Home' Independence : Independence Vol 40 No 1 May 2015 Contents VOL 40 NO 1 MAY 2015 INDEPENDENCE 51
LEST WE FORGET
Brothers in arms
There is no shortage of stories attesting
to the camaraderie among Old Scholars
who volunteered for service in the First
World War, and their strong connection
to the School. Three Old Scholars even
found time – and some tinned fruit – to
celebrate the School Founders’ Day at
Pope’s Hill, Anzac Cove, on 15 July
More extraordinary, perhaps, are the
stories illustrating how the War brought
together the communities of St Peter’s
College and its arch rivals, Prince Alfred
College. Since the 1870s, the two schools
had competed fiercely on the sports
ground, and academically. The sporting
competition between the schools is still
affectionately known as the ‘Intercol’.
In September 1914, both schools held
a combined farewell for those who
had enlisted in the First Expeditionary
Force, as they had done for those
who volunteered for the Boer War.
Addressing the event, the Governor
of South Australia, Sir Henry Galway,
expressed his certainty that the men
would ‘jealously uphold the traditions
of the schools, and cause those
institutions to be proud of their sons’.
Both Headmasters, Mr Frederic Chapple
of Prince Alfred College and The Rev.
Canon Henry Girdlestone of St Peter’s
College, also spoke.
Combined gatherings were held by
those in service in France and England.
Some 160 old scholars of both schools,
serving in the 1st and 5th Divisions of
the Australian Imperial Force, joined
together for a meal at a hotel in Amiens,
France on 7 July 1917 where they ‘sang
old college songs, made speeches, ate,
drank, and made merry’.
Like the stories of respectful exchange
between Australians and Turks at
Gallipoli, or the allies and Germans on
the Western Front, these stories are a
reminder that we all have far more in
common than what divides us. They
nourish hope, and encourage action for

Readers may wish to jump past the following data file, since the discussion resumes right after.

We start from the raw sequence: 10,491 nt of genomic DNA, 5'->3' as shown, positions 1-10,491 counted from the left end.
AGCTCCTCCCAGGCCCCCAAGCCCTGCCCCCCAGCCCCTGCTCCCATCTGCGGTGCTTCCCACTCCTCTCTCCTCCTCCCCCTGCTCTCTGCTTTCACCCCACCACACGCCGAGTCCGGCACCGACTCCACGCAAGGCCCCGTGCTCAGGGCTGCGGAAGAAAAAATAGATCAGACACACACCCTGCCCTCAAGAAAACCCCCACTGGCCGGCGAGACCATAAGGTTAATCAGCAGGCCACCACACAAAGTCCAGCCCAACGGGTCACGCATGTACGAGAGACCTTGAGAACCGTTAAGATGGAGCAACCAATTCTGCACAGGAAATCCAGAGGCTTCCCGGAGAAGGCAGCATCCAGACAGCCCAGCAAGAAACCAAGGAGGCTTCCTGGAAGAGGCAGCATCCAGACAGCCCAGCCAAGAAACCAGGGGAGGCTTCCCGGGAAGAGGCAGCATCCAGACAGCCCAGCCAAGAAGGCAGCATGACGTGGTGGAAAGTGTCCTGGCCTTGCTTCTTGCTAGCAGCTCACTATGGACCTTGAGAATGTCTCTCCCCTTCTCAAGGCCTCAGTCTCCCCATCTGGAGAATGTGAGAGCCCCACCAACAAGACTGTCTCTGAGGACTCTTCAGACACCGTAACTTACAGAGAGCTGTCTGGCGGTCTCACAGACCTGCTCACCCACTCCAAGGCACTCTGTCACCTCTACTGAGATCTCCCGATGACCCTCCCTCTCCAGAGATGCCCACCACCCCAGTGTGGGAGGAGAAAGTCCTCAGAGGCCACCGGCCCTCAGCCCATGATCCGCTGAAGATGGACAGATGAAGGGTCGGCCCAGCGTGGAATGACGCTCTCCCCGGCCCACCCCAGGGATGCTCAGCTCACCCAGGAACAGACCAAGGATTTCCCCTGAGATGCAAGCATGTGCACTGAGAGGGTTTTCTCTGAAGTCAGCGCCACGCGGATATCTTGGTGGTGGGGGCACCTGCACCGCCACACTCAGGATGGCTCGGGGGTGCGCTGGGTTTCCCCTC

We are tremendously proud that the
St Peter’s College ANZAC Centenary
program this year features a special
luncheon for over 200 present-day
senior boys from St Peter’s College and
Prince Alfred College and distinguished
visitors. The luncheon commemorates
the September 1914 embarkation event
for ‘Old Blues and Reds’ and has been
driven by the schools’ Captains, who are
hosting the event with the support of
the Vice Captains.
As described by historian Katherine Thornton
in The messages of its walls & fields: A history of
St Peter’s College, 1847 to 2009 (2010); Adelaide,
Australia: Wakefield Press.
Kearney, R. (2015) Fallen Saints: The stories of
179 Old Scholars of St Peter’s College, Adelaide,
who gave their lives while serving during the
Great War 1914-1919. Adelaide, Australia: St
3 Ibid., Chapter Three.
Thornton, op. cit., page 164.
5 Editor’s note: The Rev. Bickersteth is
acknowledged as organising in 1928 a meeting
of Headmasters and Chaplains that led to
the founding in 1931 of the Headmasters’
Conference of Independent Schools of Australia,
a forerunner of AHISA.
6 Thornton, op. cit., page 194.
Thornton, op. cit., page 205.
8 Thornton, op. cit., page 200.
9 Kearney, op. cit., Chapter One.
10 From a letter published in the St Peter’s
College magazine, December 1917.
TOP LEFT With the money they would otherwise
have spent on the School’s Founders’ Day
Dinner in 1915, St Peter ’s College Old Scholars
purchased an ambulance (pictured) and travelling
kitchen for use by the British Army.
TOP RIGHT Captain Arthur Seaforth Blackburn
VC began his education at Pulteney Grammar
School, SA and then attended St Peter ’s College
in 1906-09 . He enlisted in the 10th Battalion in
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